Rotorua, New Zealand
A Seventh-day Adventist school’s innovative approach to teaching and learning could result in big changes for the rest of New Zealand’s small schools.
We want to provide our teachers with every opportunity to harness the very best learning strategies and develop young people of the highest Christian character and principle.
Rotorua Adventist School recently adopted an open-plan layout for its classrooms, meaning its 35 pupils from Years 1 to 8 now collaborate together at open tables instead of individual desks.
The complete refurbishment also includes the installation of solar light panels and other modern learning environment features.
Principal Lanea Strickland told the Rotorua Daily Post the new classroom setup allows students to be “more fluid depending on their academic capabilities rather than their class level”.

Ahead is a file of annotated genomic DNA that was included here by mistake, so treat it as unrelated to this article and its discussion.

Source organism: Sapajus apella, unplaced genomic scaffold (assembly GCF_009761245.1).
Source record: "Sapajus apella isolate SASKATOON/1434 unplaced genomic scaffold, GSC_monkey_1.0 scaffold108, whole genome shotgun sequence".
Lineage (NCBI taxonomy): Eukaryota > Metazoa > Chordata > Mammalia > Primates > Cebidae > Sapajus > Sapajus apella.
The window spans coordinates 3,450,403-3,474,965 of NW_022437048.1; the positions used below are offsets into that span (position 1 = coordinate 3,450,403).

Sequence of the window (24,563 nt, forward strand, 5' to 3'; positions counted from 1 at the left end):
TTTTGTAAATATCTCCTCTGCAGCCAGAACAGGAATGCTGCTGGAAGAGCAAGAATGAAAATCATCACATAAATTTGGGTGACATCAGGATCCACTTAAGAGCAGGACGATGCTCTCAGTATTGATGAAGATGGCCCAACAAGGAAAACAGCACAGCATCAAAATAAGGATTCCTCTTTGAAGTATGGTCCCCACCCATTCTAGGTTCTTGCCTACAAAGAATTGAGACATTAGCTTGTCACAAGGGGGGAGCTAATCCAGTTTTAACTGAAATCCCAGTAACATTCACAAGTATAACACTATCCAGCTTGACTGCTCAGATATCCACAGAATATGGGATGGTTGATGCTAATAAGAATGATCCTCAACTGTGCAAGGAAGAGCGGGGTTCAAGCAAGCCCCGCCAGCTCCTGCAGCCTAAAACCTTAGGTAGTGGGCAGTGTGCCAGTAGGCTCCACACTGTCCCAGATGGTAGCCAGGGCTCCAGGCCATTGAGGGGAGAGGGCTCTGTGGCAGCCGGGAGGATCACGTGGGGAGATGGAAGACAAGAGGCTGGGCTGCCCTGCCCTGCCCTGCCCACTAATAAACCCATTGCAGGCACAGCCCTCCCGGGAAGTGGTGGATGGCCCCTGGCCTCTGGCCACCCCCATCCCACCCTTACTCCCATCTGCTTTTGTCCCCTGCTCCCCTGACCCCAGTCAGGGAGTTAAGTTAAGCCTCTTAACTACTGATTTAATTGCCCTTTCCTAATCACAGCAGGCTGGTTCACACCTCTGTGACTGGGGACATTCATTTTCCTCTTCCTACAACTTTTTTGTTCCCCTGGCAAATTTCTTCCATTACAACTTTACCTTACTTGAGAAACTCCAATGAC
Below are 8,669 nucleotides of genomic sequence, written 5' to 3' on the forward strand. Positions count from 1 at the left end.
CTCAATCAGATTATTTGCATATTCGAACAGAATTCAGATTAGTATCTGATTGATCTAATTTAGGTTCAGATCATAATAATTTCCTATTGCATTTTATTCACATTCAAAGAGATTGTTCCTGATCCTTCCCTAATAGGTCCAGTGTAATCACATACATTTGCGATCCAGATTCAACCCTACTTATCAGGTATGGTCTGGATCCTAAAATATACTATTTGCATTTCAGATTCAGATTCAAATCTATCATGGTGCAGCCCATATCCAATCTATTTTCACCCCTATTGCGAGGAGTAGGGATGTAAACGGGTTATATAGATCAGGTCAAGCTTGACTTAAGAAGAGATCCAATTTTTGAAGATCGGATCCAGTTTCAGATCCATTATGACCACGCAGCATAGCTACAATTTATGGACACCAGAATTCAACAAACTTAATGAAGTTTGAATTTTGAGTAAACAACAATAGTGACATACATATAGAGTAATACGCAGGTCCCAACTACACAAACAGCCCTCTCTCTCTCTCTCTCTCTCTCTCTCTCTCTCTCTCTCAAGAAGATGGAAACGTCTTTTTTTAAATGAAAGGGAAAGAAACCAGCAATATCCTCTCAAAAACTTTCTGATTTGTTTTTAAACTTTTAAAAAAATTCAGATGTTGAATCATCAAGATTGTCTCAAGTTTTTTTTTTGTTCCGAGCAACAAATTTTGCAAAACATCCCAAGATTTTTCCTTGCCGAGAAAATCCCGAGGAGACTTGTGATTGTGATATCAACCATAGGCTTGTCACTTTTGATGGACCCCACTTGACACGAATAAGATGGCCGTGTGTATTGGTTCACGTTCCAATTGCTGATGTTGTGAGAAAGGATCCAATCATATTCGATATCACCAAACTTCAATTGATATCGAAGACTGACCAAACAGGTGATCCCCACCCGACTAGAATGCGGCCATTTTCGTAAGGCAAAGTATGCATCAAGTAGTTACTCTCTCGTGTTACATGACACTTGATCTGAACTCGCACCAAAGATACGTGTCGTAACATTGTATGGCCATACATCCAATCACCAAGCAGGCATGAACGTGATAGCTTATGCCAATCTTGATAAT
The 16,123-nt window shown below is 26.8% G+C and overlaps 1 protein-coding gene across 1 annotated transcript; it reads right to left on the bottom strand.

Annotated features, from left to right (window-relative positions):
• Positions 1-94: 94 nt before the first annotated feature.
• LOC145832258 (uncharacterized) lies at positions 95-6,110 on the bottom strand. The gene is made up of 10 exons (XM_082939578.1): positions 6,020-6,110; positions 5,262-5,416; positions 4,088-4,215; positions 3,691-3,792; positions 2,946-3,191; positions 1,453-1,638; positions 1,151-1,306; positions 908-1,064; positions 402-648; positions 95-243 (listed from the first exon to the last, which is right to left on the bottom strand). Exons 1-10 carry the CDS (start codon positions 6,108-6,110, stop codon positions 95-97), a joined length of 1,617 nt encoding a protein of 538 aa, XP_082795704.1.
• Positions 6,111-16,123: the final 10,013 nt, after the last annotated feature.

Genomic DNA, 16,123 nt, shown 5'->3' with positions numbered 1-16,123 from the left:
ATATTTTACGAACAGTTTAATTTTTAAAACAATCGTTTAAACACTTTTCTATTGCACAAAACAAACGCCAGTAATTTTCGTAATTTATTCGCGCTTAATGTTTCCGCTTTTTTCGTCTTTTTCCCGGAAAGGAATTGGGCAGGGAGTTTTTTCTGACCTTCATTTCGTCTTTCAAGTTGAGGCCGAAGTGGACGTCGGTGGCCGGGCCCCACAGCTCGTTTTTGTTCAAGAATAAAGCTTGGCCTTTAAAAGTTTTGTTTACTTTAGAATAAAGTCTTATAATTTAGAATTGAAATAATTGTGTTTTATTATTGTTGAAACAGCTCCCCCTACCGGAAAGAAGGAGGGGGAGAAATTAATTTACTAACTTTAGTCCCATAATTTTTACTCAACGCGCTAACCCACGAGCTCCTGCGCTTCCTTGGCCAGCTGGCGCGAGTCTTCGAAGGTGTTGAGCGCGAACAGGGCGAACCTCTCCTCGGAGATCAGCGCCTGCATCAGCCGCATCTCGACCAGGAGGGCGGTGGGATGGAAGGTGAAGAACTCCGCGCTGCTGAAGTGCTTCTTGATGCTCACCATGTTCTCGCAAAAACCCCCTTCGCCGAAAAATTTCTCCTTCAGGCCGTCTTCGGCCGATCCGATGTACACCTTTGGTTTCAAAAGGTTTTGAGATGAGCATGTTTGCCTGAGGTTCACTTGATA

She also said “having the children sit together at tables rather than desks encourages conversation and teamwork”.
Despite still being in the “trialling” phase of this new approach to teaching, the school is already noticing huge improvements in the students’ behaviour, social interactions and willingness to learn.
“Rotorua is one of the schools taking immediate advantage of our modernisation strategy,” said Rosalie McFarlane, Adventist Education director for the New Zealand Pacific Union Conference. “We want to provide our teachers with every opportunity to harness the very best learning strategies and develop young people of the highest Christian character and principle.”
Research material is limited on collaborative learning for schools with small rolls and, if the strategy continues to prove successful, Mrs Strickland believes it could be used as an example for other schools in the country.